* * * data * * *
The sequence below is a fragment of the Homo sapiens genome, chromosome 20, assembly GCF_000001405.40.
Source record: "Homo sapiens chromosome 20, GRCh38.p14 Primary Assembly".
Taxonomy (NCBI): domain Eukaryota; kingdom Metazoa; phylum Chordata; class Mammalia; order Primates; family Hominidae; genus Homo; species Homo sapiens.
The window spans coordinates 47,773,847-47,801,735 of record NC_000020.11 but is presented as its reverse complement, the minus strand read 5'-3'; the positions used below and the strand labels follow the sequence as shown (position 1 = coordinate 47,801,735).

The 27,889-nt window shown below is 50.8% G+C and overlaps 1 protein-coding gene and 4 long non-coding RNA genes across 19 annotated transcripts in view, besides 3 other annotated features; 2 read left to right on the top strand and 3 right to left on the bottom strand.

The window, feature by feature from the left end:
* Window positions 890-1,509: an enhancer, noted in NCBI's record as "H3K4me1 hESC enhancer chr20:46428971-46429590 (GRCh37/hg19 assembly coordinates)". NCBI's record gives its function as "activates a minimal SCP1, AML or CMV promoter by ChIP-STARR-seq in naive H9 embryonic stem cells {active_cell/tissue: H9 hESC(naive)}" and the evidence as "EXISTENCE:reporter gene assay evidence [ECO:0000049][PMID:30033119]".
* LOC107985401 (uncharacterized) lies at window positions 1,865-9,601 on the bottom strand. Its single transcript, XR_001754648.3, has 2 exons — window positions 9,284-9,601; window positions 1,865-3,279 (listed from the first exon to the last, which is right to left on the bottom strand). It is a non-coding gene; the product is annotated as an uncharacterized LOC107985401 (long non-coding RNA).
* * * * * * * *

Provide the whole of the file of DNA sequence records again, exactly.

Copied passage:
The sequence below is a fragment of the Homo sapiens genome, chromosome 20, assembly GCF_000001405.40.
Source record: "Homo sapiens chromosome 20, GRCh38.p14 Primary Assembly".
Taxonomy (NCBI): domain Eukaryota; kingdom Metazoa; phylum Chordata; class Mammalia; order Primates; family Hominidae; genus Homo; species Homo sapiens.
The window spans coordinates 47,773,847-47,801,735 of record NC_000020.11 but is presented as its reverse complement, the minus strand read 5'-3'; the positions used below and the strand labels follow the sequence as shown (position 1 = coordinate 47,801,735).

The 27,889-nt window shown below is 50.8% G+C and overlaps 1 protein-coding gene and 4 long non-coding RNA genes across 19 annotated transcripts in view, besides 3 other annotated features; 2 read left to right on the top strand and 3 right to left on the bottom strand.

The window, feature by feature from the left end:
* Window positions 890-1,509: an enhancer, noted in NCBI's record as "H3K4me1 hESC enhancer chr20:46428971-46429590 (GRCh37/hg19 assembly coordinates)". NCBI's record gives its function as "activates a minimal SCP1, AML or CMV promoter by ChIP-STARR-seq in naive H9 embryonic stem cells {active_cell/tissue: H9 hESC(naive)}" and the evidence as "EXISTENCE:reporter gene assay evidence [ECO:0000049][PMID:30033119]".
* LOC107985401 (uncharacterized) lies at window positions 1,865-9,601 on the bottom strand. Its single transcript, XR_001754648.3, has 2 exons — window positions 9,284-9,601; window positions 1,865-3,279 (listed from the first exon to the last, which is right to left on the bottom strand). It is a non-coding gene; the product is annotated as an uncharacterized LOC107985401 (long non-coding RNA).